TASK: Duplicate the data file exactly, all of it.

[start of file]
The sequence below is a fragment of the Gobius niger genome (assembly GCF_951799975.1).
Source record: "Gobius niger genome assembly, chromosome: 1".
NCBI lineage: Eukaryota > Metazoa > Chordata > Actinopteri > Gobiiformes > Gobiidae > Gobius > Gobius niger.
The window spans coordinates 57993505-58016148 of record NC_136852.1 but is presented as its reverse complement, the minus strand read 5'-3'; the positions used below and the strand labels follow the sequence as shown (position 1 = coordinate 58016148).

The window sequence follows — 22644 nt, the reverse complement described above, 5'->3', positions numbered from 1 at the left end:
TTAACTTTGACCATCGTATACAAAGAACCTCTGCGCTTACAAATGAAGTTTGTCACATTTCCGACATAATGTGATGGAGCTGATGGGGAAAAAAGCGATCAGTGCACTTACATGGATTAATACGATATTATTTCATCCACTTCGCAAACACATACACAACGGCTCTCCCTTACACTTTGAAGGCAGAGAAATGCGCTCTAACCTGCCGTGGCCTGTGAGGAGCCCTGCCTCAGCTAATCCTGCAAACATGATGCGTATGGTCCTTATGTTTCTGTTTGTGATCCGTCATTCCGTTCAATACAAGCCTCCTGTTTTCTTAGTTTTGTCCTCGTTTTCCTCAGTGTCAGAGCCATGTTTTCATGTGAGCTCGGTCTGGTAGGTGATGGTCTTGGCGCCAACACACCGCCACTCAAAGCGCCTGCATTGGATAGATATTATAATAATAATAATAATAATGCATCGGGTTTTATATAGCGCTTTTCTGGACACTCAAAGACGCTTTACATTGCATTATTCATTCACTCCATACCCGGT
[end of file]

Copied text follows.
The sequence below is a fragment of the Gobius niger genome (assembly GCF_951799975.1).
Source record: "Gobius niger genome assembly, chromosome: 1".
NCBI lineage: Eukaryota > Metazoa > Chordata > Actinopteri > Gobiiformes > Gobiidae > Gobius > Gobius niger.
The window spans coordinates 57993505-58016148 of record NC_136852.1 but is presented as its reverse complement, the minus strand read 5'-3'; the positions used below and the strand labels follow the sequence as shown (position 1 = coordinate 58016148).

The window sequence follows — 22644 nt, the reverse complement described above, 5'->3', positions numbered from 1 at the left end:
TTAACTTTGACCATCGTATACAAAGAACCTCTGCGCTTACAAATGAAGTTTGTCACATTTCCGACATAATGTGATGGAGCTGATGGGGAAAAAAGCGATCAGTGCACTTACATGGATTAATACGATATTATTTCATCCACTTCGCAAACACATACACAACGGCTCTCCCTTACACTTTGAAGGCAGAGAAATGCGCTCTAACCTGCCGTGGCCTGTGAGGAGCCCTGCCTCAGCTAATCCTGCAAACATGATGCGTATGGTCCTTATGTTTCTGTTTGTGATCCGTCATTCCGTTCAATACAAGCCTCCTGTTTTCTTAGTTTTGTCCTCGTTTTCCTCAGTGTCAGAGCCATGTTTTCATGTGAGCTCGGTCTGGTAGGTGATGGTCTTGGCGCCAACACACCGCCACTCAAAGCGCCTGCATTGGATAGATATTATAATAATAATAATAATAATGCATCGGGTTTTATATAGCGCTTTTCTGGACACTCAAAGACGCTTTACATTGCATTATTCATTCACTCCATACCCGGT